The realities of university living costs mean that for many students, working part-time throughout uni is the norm. While any experience is good to have on your CV, it is not always possible to gain valuable work experience related to your field of interest.
But it is possible. Here’s what students need to know about finding valuable work experience during uni – sooner rather than later!
You may have to balance a few plates
Achieving a uni/life balance as a student is tough (especially if you work part-time already). However, if you’re prepared to sacrifice even just a few hours of your free time a week, you could make up some serious ground along your future career path.
Even just swapping your Saturday morning lie-in for a few hours of volunteering or staff-shadowing would add valuable skills to your CV.
It’s who you know…
It’s true what they say, it’s who you know that makes a difference – sometimes. While there is no substitution for hard work, getting your foot in the door early with people in the field you want to go into could prove very helpful. If your course is related to the career path you think you want to head down, make the effort early on to get to know your lecturers or join a society.
Indicate to university staff that you are contributing to the learning culture of your chosen department. The relationships you built in your first or second year may come in very handy when it comes to securing a graduate job, even if just for references!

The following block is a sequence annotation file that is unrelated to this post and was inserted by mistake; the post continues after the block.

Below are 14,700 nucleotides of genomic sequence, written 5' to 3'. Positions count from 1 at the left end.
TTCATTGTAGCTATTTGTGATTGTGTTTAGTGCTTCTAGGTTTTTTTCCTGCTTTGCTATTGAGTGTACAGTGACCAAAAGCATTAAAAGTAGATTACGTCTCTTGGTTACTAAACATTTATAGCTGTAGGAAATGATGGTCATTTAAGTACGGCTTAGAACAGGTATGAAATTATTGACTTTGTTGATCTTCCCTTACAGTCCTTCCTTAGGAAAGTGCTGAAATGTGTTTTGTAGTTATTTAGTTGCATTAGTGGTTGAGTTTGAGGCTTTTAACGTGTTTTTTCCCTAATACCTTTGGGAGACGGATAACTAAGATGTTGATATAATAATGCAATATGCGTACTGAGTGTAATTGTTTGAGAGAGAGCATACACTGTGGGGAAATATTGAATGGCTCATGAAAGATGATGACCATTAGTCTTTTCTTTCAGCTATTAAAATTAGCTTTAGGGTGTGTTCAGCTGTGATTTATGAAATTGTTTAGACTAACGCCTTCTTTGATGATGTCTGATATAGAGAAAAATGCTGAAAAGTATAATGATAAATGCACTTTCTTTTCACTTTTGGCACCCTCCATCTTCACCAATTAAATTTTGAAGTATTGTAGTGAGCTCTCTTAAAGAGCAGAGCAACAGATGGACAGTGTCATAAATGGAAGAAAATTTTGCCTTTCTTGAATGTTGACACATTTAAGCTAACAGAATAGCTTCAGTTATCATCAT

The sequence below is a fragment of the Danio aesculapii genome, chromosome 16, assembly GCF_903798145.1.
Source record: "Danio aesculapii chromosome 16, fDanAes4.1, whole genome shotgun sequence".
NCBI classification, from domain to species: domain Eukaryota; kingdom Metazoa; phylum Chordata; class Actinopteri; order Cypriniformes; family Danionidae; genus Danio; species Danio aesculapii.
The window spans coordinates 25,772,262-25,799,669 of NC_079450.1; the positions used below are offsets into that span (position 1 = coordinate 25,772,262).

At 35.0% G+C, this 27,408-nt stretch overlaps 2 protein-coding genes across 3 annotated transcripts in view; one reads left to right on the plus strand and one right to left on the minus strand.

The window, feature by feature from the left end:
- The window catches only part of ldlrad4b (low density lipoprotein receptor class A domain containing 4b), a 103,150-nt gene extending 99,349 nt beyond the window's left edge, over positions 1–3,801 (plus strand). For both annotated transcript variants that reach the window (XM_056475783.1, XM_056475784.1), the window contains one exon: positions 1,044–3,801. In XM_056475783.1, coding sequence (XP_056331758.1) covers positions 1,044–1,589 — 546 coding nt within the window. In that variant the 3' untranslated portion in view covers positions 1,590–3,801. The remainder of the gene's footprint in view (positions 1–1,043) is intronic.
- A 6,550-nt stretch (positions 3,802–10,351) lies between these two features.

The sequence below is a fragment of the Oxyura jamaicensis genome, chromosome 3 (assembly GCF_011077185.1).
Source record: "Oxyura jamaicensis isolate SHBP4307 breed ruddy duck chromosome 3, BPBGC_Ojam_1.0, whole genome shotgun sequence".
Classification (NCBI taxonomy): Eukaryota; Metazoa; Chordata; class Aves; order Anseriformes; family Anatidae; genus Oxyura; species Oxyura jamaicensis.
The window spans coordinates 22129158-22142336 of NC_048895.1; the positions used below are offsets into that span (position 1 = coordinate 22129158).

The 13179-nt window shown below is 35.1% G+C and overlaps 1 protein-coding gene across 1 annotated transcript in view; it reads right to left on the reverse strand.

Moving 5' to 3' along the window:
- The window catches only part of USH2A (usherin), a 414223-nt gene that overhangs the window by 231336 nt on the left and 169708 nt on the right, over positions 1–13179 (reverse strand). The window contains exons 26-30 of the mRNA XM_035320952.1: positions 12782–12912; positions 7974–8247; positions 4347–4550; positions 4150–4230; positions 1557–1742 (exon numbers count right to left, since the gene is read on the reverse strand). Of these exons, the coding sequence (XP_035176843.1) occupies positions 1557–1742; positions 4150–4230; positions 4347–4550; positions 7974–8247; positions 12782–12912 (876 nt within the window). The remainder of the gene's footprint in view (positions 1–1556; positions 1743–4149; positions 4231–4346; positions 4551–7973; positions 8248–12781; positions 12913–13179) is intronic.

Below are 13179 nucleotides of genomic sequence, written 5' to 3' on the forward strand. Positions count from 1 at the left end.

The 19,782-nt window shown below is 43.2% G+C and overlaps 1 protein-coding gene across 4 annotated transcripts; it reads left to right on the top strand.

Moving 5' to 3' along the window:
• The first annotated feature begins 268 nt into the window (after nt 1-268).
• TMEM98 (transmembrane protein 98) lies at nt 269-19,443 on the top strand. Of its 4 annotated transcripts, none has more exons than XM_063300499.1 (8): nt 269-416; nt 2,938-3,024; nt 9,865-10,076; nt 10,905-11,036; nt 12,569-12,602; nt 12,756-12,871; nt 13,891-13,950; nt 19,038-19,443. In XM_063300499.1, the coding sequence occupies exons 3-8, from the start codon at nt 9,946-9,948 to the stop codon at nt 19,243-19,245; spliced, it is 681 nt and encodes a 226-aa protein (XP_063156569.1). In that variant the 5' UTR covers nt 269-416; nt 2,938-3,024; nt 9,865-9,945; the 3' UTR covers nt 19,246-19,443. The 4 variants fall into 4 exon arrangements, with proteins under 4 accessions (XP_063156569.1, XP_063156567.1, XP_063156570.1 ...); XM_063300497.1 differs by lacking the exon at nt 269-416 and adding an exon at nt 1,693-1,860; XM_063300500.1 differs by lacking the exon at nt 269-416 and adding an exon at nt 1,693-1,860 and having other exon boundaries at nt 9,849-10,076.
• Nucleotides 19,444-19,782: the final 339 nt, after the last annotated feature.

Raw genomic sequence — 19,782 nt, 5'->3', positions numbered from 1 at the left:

Face it – you might not get paid
Unfortunately, the chances of securing paid work experience are usually quite slim. Taking unpaid work is a very common and effective way for students wanting to gain experience and build connections. Many graduates move into internship positions immediately after university, so get ahead of the game. You might not see any immediate reward, but in the long-term your CV will be all the stronger for it.
Think outside the box
Approaching companies for work experience opportunities might seem scary, it is usually necessary (click here for some useful tips for asking for experience). While dogged determination is not something to be sniffed at, relentlessly emailing a contact who fails to respond might not be the best use of your time. Try and keep an open mind.
If you’re not getting anywhere with your dream company, don’t panic – apply for some different places which would allow you to build up a similar skillset.
You can find experience opportunities in some unexpected places – even asking at your student accommodation for student ambassador opportunities, or blog writing opportunities might prove fruitful!
Don’t expect it to be perfect
So, you walk in for your first day of your work experience and are promptly swept into the kitchen, inundated with tea and coffee orders. Don’t get frustrated with menial tasks like making coffee or filing paperwork. Just by showing up you are demonstrating to future employers that you are eager and willing to pursue this career path.
So put the kettle on and do your best to keep focused – it will pay off in the future.